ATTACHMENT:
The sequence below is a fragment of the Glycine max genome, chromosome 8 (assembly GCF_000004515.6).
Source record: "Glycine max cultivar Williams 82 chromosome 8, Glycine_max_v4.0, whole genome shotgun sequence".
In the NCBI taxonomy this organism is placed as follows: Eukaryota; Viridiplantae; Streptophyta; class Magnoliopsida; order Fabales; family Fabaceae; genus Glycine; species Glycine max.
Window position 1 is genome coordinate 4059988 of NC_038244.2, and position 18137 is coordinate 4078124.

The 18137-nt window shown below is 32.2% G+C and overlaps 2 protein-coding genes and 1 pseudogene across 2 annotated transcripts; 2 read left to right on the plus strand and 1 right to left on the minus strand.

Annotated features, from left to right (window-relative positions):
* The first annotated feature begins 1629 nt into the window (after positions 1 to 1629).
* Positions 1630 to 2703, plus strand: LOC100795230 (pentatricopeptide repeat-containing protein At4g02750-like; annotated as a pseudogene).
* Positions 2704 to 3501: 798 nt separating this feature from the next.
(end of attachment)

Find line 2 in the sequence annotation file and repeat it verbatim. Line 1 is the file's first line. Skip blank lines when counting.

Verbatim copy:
Source record: "Glycine max cultivar Williams 82 chromosome 8, Glycine_max_v4.0, whole genome shotgun sequence".